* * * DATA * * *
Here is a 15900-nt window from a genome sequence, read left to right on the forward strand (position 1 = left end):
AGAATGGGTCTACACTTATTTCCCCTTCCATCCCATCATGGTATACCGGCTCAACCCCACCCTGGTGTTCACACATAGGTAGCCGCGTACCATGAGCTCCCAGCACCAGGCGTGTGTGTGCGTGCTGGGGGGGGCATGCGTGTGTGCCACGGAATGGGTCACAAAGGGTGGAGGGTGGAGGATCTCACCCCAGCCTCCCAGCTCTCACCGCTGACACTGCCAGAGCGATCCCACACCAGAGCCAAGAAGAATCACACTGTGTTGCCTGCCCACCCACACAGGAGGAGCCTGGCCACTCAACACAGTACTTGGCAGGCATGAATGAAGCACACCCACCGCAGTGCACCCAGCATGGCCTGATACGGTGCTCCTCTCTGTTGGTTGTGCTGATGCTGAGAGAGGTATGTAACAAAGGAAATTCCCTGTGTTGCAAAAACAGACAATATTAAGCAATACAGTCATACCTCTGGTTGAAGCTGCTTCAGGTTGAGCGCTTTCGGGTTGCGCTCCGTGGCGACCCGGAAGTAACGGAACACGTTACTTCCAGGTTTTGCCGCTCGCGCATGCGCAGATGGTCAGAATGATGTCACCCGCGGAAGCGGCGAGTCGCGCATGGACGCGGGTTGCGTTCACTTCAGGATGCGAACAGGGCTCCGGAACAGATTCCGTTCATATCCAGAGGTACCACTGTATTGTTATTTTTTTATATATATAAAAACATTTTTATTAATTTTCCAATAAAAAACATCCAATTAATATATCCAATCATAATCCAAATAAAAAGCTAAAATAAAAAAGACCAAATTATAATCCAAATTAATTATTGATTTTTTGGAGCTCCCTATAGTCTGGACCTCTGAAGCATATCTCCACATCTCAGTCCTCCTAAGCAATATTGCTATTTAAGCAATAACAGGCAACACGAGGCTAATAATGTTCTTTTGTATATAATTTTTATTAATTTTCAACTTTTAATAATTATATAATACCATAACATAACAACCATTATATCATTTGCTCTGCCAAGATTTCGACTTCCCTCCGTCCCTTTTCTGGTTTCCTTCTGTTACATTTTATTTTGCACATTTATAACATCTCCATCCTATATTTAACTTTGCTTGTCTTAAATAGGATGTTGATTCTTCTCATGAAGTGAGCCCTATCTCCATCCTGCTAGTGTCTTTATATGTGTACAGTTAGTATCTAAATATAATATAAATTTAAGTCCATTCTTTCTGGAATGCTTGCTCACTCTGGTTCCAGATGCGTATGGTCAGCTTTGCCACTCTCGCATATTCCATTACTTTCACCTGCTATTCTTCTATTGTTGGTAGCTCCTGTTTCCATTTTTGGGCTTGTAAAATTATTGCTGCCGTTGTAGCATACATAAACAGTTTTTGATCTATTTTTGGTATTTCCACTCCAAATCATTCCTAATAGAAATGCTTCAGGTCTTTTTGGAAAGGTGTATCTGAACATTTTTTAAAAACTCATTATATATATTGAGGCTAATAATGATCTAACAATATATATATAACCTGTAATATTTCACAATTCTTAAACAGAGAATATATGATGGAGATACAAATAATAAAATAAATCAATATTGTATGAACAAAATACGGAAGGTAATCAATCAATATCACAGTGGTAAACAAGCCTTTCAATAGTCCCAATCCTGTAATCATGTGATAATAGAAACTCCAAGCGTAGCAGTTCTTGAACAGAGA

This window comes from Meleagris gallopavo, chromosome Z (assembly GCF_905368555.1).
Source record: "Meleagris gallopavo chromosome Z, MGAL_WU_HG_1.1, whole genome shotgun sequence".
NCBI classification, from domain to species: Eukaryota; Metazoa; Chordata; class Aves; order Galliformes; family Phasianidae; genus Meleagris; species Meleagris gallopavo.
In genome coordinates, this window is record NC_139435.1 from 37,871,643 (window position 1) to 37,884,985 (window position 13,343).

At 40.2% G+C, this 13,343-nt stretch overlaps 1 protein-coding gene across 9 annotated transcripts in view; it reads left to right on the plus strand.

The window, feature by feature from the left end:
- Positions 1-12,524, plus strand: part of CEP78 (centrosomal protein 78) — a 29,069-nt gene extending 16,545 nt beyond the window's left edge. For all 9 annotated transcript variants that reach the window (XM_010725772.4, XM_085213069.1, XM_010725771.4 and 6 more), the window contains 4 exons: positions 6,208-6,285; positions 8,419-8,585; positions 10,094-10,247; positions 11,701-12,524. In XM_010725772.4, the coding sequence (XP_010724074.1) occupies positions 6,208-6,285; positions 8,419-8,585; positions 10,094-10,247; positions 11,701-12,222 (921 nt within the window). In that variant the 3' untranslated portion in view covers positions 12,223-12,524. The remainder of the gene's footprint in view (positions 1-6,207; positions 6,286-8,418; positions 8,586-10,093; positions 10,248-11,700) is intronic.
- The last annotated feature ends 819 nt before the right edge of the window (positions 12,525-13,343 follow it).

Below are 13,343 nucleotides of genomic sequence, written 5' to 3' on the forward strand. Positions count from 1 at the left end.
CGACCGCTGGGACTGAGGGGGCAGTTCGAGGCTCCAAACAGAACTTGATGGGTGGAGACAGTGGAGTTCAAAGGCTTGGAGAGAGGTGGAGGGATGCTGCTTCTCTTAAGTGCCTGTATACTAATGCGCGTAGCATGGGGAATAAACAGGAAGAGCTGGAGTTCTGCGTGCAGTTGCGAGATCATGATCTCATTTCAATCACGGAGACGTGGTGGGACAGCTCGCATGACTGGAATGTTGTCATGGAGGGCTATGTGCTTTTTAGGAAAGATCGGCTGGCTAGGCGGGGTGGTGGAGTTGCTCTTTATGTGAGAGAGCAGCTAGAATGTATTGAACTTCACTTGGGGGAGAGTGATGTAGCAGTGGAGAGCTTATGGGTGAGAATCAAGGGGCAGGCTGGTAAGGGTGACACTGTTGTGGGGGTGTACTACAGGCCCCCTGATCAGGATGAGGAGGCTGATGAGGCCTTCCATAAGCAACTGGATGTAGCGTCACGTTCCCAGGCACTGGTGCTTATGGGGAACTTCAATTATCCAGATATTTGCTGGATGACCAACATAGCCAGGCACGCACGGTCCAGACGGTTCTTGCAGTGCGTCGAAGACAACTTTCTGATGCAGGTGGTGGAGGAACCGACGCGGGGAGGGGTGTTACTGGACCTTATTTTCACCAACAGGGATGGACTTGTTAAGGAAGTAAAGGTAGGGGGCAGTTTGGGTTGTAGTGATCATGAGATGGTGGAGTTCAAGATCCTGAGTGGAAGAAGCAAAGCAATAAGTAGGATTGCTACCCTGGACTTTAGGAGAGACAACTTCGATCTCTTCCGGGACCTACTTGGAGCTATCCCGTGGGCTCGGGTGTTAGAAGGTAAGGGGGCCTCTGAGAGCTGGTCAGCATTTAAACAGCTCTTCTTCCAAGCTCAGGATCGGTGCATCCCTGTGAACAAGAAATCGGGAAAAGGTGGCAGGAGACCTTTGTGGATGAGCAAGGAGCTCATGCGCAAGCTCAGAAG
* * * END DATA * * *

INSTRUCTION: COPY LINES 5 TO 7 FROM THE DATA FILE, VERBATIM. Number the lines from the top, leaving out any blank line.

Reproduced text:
NCBI classification, from domain to species: Eukaryota; Metazoa; Chordata; class Aves; order Galliformes; family Phasianidae; genus Meleagris; species Meleagris gallopavo.
In genome coordinates, this window is record NC_139435.1 from 37,871,643 (window position 1) to 37,884,985 (window position 13,343).

At 40.2% G+C, this 13,343-nt stretch overlaps 1 protein-coding gene across 9 annotated transcripts in view; it reads left to right on the plus strand.